In his speech at Georgetown University today announcing his “Climate Action Plan,” President Obama said that appliance standards aren’t sexy, but can do a lot to help cut CO2 emissions. In the plan, he committed to a new appliance energy efficiency goal: “Efficiency standards for appliances and federal buildings set in the first and second terms combined will reduce carbon pollution by at least 3 billion metric tons cumulatively by 2030-–-equivalent to nearly one-half of the carbon pollution from the entire U.S. energy sector for one year---while continuing to cut families’ energy bills.”
It’s an ambitious goal. With strong direction and support from the president and his top advisors, it can be achieved through the hard work of the skilled engineers and analysts at the Department of Energy (DOE).
Including appliance efficiency standards in a climate action plan makes good sense. Few policies offer the potential to make a meaningful contribution to CO2 reductions while at the same time saving consumers money on their utility bills. [PDF] We estimate that the typical household spends about $500 less each year on energy due to already-existing standards. In a recent report, we found that the performance of products with efficiency standards has stayed the same or gotten better. Products have gained new features as well.
Let’s start with what the Obama administration has already accomplished. Based on DOE analyses, new standards completed during the first term will save about 1.9 billion metric tons of CO2 by 2030. That’s a big portion of the president’s new goal that’s already in the bank. [Feb 18, 2014 update: We launched a CO2 tracker to keep tabs on progress]
Within weeks of his first inaugural, the president directed DOE to meet or beat all deadlines for new efficiency standards, reversing a pattern of missed deadlines dating back to the 1990s. DOE completed new standards for refrigerators, clothes washers, water heaters and most other major household appliances. New standards for fluorescent tube light bulbs used in offices will save more energy than any other previously established by DOE. In total, new standards developed by DOE since January 2009 will save about 800 million metric tons of CO2 by 2030.
The rest of the already-banked 1.9 billion metric tons comes from standards enacted by Congress as part of the Energy Independence and Security Act of 2007 (EISA). DOE completed the regulations codifying and implementing the EISA standards in early 2009. The biggest savings in EISA are coming from the general service light bulb standards which are improving the efficiency of incandescent light bulbs and fostering new lighting technologies like LEDs.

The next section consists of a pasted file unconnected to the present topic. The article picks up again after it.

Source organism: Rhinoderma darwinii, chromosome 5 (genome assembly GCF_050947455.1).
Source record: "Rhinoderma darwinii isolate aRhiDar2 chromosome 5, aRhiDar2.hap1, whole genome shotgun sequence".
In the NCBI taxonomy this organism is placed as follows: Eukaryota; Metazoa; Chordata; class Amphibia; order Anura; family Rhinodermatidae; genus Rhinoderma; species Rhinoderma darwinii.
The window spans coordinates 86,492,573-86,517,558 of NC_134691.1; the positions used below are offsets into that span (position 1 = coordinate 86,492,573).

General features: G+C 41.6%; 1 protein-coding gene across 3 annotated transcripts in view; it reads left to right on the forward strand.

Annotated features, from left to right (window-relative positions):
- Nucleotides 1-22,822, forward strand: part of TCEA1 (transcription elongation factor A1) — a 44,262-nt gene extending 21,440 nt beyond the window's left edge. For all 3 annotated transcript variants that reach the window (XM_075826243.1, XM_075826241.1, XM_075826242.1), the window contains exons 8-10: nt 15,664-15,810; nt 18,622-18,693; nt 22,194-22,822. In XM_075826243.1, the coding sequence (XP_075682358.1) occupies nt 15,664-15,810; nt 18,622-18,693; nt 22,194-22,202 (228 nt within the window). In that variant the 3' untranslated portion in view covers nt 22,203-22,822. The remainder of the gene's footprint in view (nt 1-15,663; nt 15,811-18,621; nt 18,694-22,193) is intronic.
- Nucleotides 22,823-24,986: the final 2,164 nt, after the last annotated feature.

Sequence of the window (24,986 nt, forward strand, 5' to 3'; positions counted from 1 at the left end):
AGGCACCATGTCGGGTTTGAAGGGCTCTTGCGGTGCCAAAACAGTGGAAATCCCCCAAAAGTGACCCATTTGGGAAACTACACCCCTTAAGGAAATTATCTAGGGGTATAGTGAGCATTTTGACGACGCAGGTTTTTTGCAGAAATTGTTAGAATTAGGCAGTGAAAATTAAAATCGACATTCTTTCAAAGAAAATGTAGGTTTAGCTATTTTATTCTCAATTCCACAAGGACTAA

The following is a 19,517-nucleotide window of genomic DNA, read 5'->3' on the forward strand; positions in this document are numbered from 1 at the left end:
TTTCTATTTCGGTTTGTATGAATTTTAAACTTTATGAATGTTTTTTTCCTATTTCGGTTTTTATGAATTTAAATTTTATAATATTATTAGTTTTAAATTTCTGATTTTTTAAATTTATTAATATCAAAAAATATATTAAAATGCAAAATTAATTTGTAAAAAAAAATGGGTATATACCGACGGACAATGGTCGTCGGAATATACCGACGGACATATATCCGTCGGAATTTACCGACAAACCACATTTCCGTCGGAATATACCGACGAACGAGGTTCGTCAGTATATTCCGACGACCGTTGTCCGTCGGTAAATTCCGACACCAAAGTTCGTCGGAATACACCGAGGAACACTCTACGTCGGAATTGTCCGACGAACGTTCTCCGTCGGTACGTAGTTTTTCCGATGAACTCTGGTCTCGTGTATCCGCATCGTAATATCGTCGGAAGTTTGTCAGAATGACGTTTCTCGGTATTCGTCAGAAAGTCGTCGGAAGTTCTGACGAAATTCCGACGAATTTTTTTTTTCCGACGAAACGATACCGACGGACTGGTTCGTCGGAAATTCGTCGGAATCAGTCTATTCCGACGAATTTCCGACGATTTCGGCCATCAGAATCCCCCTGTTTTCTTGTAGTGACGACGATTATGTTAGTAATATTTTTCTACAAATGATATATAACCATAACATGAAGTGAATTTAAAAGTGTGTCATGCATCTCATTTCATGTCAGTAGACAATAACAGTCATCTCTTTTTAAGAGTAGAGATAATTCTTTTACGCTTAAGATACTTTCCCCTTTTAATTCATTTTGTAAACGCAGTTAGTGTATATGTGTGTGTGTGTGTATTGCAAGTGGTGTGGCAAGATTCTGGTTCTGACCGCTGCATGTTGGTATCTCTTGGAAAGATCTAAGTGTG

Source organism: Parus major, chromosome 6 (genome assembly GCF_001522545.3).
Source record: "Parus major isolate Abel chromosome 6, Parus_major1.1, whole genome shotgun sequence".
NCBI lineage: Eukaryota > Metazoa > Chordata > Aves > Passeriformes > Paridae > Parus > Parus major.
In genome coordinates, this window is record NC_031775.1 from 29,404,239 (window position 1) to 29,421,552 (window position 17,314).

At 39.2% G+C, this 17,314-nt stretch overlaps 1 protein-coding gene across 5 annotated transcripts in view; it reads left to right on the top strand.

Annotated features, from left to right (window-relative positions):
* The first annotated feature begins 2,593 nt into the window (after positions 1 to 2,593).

So, just a few months after his second inaugural, President Obama has met nearly two-thirds of his new goal for reducing emissions with appliance standards. But, to get there, he got a huge assist from Congress.
Meeting the overall goal will require another 1.1 billion metric tons of CO2 saved through DOE’s administrative authority to update and expand standards in the second term, or nearly 40% more than the savings achieved by DOE rulemakings in the first term.
Based on our 2012 report, The Efficiency Boom, new standards in the pipeline at DOE could save another 700 million metric tons of CO2 by 2030. New standards for electric motors, commercial rooftop air conditioners and commercial refrigeration products are some of the biggest energy savers under development. Another 100 million tons in savings will be achieved by federal building standards. That leaves about 300 million metric tons out of the 3 billion ton goal which must be met by yet-to-be identified actions.
How can this ambitious goal be met?
First, the president needs to clear the backlog of [PDF] overdue standards. Although the administration followed his 2009 directive to meet or beat deadlines at first, over the past two years DOE has fallen further and further behind on many standards, primarily due to extended reviews by the White House’s Office of Management and Budget. These delays need to end right away.
Second, DOE needs to meet deadlines for pending standards. Getting all the pending standards done on time and set at appropriately strong levels is essential to meeting the president’s goals. Past experience has shown that, absent continued support from the White House, standards tend to get bogged down in delays.
Third, new actions need to be identified very soon to meet the rest of the goal. The standards development process is slow-moving, usually taking three years from start to finish, so actions to be completed this term must be begun this year. Options for the administration include developing standards for products like industrial compressors not subject to existing standards and accelerating updates to standards that are not legally required until after the current term.
The president is probably right that appliance standards aren’t the sexiest part of his climate plan, which may help explain why they have been beset by delays in the past. But, by highlighting efficiency standards in his plan, the president has taken the first step towards ensuring that standards get the attention they deserve and that all parts of his administration will work together to meet the goal.